FdeC, a novel broadly conserved Escherichia coli adhesin eliciting protection against urinary tract infections.

Novartis Vaccines and Diagnostics Srl, Siena, Italy.
mBio (Impact Factor: 6.88). 01/2012; 3(2). DOI: 10.1128/mBio.00010-12
Source: PubMed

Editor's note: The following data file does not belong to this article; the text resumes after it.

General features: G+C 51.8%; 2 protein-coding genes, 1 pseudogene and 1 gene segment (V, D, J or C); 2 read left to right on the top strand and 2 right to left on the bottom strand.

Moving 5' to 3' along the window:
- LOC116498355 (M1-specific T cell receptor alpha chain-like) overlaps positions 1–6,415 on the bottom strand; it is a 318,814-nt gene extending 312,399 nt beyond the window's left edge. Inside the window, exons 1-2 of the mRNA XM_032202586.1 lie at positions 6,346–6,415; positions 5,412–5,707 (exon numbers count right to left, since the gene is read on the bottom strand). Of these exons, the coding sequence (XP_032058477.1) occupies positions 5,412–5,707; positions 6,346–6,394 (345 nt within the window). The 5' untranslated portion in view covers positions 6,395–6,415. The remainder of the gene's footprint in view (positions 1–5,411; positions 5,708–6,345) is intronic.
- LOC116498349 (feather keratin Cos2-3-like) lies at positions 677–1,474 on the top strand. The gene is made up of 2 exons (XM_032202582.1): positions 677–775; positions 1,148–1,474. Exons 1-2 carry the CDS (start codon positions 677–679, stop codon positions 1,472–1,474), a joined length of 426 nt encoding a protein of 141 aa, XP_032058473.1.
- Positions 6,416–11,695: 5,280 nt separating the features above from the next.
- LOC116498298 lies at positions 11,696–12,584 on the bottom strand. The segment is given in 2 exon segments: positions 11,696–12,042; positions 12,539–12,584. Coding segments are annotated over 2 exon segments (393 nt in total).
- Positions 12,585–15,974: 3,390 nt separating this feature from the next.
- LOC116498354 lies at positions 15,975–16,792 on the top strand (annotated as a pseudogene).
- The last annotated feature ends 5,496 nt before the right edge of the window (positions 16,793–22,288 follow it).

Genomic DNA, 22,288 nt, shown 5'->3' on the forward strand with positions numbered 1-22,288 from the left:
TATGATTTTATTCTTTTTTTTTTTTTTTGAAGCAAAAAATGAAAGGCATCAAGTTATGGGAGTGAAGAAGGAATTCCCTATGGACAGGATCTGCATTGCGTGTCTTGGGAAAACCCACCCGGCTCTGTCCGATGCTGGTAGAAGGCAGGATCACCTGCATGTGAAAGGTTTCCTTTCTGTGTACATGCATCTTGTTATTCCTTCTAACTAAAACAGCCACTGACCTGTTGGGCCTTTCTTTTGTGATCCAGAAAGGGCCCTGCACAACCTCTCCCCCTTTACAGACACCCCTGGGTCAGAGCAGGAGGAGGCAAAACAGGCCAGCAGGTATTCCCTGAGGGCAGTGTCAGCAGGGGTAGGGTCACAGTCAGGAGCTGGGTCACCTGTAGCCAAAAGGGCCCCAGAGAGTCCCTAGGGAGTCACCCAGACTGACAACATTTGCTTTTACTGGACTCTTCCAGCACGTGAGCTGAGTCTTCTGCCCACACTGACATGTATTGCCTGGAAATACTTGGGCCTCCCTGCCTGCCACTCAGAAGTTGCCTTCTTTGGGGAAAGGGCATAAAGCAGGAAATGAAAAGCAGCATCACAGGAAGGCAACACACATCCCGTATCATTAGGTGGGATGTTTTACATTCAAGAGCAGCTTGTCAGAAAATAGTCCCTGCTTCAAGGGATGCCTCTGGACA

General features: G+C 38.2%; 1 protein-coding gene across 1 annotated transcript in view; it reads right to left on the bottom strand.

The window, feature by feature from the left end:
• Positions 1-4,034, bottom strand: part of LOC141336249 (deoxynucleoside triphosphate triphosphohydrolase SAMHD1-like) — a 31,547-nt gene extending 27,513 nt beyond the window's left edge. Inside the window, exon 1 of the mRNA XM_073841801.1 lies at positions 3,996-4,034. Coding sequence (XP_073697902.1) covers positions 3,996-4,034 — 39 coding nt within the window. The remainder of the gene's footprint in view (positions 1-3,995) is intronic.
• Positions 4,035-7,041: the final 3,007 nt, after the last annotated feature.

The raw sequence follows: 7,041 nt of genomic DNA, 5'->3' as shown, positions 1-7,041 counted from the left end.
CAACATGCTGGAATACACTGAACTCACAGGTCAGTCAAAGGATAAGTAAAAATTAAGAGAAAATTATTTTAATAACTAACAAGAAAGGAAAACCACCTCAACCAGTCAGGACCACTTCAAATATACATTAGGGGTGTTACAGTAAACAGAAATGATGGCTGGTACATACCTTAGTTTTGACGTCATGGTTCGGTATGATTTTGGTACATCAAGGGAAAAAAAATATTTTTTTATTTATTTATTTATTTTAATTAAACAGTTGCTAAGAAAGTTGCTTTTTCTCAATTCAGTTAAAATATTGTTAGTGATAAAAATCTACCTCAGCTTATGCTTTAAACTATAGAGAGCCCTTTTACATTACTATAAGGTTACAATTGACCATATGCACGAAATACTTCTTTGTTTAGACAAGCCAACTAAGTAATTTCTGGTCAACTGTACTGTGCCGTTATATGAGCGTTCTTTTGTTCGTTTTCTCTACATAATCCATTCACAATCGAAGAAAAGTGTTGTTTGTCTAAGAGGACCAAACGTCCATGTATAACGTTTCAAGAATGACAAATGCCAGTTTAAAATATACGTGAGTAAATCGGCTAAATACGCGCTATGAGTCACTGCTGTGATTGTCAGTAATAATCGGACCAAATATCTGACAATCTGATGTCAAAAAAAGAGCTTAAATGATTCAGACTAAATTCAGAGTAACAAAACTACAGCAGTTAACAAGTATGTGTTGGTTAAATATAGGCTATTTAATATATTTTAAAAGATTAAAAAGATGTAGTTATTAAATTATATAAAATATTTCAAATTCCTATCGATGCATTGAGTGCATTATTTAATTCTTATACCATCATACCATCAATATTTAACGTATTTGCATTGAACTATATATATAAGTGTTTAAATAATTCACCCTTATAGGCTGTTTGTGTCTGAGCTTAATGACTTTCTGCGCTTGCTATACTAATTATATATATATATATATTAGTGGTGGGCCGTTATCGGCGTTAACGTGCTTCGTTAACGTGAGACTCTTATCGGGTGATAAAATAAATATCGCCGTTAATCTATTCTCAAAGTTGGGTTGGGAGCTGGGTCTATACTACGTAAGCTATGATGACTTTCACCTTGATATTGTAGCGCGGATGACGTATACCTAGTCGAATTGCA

ABSTRACT The increasing antibiotic resistance of pathogenic Escherichia coli species and the absence of a pan-protective vaccine pose major health concerns. We recently identified, by subtractive reverse vaccinology, nine Escherichia coli antigens that protect mice from sepsis. In this study, we characterized one of them, ECOK1_0290, named FdeC (factor adherence E. coli) for its ability to mediate E. coli adhesion to mammalian cells and extracellular matrix. This adhesive propensity was consistent with the X-ray structure of one of the FdeC domains that shows a striking structural homology to Yersinia pseudotuberculosis invasin and enteropathogenic E. coli intimin. Confocal imaging analysis revealed that expression of FdeC on the bacterial surface is triggered by interaction of E. coli with host cells. This phenotype was also observed in bladder tissue sections derived from mice infected with an extraintestinal strain. Indeed, we observed that FdeC contributes to colonization of the bladder and kidney, with the wild-type strain outcompeting the fdeC mutant in cochallenge experiments. Finally, intranasal mucosal immunization with recombinant FdeC significantly reduced kidney colonization in mice challenged transurethrally with uropathogenic E. coli, supporting a role for FdeC in urinary tract infections. IMPORTANCE: Pathogenic Escherichia coli strains are involved in a diverse spectrum of diseases, including intestinal and extraintestinal infections (urinary tract infections and sepsis). The absence of a broadly protective vaccine against all these E. coli strains is a major problem for modern society due to high costs to health care systems. Here, we describe the structural and functional properties of a recently reported protective antigen, named FdeC, and elucidated its putative role during extraintestinal pathogenic E. coli infection by using both in vitro and in vivo infection models. The conservation of FdeC among strains of different E. coli pathotypes highlights its potential as a component of a broadly protective vaccine against extraintestinal and intestinal E. coli infections.

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